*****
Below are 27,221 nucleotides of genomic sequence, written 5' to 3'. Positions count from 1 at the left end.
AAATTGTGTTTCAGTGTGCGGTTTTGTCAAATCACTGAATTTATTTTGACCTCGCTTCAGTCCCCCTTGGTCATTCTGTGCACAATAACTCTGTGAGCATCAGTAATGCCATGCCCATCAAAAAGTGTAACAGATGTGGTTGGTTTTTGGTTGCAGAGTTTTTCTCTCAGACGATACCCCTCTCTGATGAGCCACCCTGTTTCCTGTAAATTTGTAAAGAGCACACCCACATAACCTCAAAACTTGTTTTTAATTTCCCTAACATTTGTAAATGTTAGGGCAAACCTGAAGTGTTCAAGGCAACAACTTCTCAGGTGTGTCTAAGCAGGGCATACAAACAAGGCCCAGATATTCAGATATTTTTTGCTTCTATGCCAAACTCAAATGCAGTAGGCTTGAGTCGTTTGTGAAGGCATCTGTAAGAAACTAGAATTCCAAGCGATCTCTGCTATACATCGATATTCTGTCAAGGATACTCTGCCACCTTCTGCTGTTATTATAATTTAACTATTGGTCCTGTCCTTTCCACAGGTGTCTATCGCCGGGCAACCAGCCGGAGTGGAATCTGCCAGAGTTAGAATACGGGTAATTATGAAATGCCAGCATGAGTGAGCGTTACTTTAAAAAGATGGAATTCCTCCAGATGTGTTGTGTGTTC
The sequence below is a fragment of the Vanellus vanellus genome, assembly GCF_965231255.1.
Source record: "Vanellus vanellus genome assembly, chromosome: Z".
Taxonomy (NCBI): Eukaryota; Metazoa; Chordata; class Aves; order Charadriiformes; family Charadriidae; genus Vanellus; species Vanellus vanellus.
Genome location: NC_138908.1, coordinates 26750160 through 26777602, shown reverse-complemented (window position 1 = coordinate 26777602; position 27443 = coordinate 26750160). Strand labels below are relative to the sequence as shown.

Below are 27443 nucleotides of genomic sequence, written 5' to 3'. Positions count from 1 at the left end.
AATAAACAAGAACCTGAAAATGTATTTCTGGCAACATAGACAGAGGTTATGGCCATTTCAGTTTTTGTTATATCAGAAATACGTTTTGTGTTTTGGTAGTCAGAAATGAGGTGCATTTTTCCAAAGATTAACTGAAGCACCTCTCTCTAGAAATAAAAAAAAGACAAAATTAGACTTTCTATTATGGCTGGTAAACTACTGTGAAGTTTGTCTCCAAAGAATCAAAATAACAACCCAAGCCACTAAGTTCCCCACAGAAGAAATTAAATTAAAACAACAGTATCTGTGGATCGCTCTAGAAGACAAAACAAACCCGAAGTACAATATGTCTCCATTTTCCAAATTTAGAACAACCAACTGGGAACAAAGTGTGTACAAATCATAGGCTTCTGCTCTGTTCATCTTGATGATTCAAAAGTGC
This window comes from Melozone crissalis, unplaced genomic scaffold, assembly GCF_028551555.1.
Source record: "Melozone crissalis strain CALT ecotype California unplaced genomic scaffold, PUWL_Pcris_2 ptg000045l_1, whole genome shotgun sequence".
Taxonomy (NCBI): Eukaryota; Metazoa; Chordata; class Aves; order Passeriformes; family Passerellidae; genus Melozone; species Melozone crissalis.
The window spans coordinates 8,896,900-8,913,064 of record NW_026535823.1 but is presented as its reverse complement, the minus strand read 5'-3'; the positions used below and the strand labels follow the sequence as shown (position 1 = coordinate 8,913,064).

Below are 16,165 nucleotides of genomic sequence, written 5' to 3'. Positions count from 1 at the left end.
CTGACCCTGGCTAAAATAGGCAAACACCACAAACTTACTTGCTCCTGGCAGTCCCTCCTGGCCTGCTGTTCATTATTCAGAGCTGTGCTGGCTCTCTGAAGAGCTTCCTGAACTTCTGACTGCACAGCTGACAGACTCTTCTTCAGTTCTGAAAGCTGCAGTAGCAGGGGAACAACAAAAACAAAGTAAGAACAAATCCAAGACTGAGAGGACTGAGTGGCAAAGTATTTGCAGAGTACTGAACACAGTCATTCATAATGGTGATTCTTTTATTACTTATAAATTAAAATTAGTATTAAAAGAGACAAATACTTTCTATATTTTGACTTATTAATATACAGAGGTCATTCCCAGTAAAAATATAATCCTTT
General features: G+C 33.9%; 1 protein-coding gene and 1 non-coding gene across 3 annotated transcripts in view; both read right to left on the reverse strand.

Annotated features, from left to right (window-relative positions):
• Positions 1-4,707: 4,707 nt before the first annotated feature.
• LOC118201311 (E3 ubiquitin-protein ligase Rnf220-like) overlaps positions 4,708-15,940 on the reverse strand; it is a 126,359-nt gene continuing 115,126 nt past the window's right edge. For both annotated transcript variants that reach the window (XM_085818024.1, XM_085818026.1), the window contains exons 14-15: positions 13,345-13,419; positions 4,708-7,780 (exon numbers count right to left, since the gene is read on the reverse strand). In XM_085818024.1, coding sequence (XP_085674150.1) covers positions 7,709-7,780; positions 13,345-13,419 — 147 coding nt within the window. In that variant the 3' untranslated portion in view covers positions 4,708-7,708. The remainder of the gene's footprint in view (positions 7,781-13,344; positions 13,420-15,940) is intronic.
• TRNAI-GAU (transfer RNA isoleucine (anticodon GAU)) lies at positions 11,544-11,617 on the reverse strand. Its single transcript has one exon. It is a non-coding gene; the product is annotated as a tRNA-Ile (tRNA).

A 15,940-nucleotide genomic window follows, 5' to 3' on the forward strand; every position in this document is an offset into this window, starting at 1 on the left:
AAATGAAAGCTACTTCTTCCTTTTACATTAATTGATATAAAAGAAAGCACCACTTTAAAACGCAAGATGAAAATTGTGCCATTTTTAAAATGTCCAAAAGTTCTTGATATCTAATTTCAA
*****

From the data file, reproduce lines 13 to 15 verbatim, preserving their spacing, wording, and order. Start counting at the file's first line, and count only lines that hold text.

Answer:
Below are 16,165 nucleotides of genomic sequence, written 5' to 3'. Positions count from 1 at the left end.
CTGACCCTGGCTAAAATAGGCAAACACCACAAACTTACTTGCTCCTGGCAGTCCCTCCTGGCCTGCTGTTCATTATTCAGAGCTGTGCTGGCTCTCTGAAGAGCTTCCTGAACTTCTGACTGCACAGCTGACAGACTCTTCTTCAGTTCTGAAAGCTGCAGTAGCAGGGGAACAACAAAAACAAAGTAAGAACAAATCCAAGACTGAGAGGACTGAGTGGCAAAGTATTTGCAGAGTACTGAACACAGTCATTCATAATGGTGATTCTTTTATTACTTATAAATTAAAATTAGTATTAAAAGAGACAAATACTTTCTATATTTTGACTTATTAATATACAGAGGTCATTCCCAGTAAAAATATAATCCTTT
General features: G+C 33.9%; 1 protein-coding gene and 1 non-coding gene across 3 annotated transcripts in view; both read right to left on the reverse strand.